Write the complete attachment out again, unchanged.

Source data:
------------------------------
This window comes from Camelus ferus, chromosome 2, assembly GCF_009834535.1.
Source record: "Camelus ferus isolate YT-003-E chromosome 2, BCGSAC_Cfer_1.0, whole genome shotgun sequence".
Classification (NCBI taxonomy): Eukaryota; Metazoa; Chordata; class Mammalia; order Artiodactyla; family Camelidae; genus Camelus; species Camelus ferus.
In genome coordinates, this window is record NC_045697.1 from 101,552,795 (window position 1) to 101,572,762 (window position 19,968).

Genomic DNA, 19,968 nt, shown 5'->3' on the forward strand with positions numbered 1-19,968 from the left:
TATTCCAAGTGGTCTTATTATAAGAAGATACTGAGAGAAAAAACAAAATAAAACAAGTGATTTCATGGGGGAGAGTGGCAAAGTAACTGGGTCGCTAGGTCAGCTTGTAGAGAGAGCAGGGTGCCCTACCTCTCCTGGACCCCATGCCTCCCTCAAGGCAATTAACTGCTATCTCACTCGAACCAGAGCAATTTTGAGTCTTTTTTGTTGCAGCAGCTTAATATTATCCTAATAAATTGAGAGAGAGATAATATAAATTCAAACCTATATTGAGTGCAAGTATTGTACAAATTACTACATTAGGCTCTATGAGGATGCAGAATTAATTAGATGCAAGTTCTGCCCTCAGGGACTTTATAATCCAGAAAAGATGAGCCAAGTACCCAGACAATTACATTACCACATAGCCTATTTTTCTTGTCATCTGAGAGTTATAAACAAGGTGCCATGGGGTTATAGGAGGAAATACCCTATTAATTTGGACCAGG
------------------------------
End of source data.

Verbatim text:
This window comes from Camelus ferus, chromosome 2, assembly GCF_009834535.1.
Source record: "Camelus ferus isolate YT-003-E chromosome 2, BCGSAC_Cfer_1.0, whole genome shotgun sequence".
Classification (NCBI taxonomy): Eukaryota; Metazoa; Chordata; class Mammalia; order Artiodactyla; family Camelidae; genus Camelus; species Camelus ferus.
In genome coordinates, this window is record NC_045697.1 from 101,552,795 (window position 1) to 101,572,762 (window position 19,968).

Genomic DNA, 19,968 nt, shown 5'->3' on the forward strand with positions numbered 1-19,968 from the left:
TATTCCAAGTGGTCTTATTATAAGAAGATACTGAGAGAAAAAACAAAATAAAACAAGTGATTTCATGGGGGAGAGTGGCAAAGTAACTGGGTCGCTAGGTCAGCTTGTAGAGAGAGCAGGGTGCCCTACCTCTCCTGGACCCCATGCCTCCCTCAAGGCAATTAACTGCTATCTCACTCGAACCAGAGCAATTTTGAGTCTTTTTTGTTGCAGCAGCTTAATATTATCCTAATAAATTGAGAGAGAGATAATATAAATTCAAACCTATATTGAGTGCAAGTATTGTACAAATTACTACATTAGGCTCTATGAGGATGCAGAATTAATTAGATGCAAGTTCTGCCCTCAGGGACTTTATAATCCAGAAAAGATGAGCCAAGTACCCAGACAATTACATTACCACATAGCCTATTTTTCTTGTCATCTGAGAGTTATAAACAAGGTGCCATGGGGTTATAGGAGGAAATACCCTATTAATTTGGACCAGG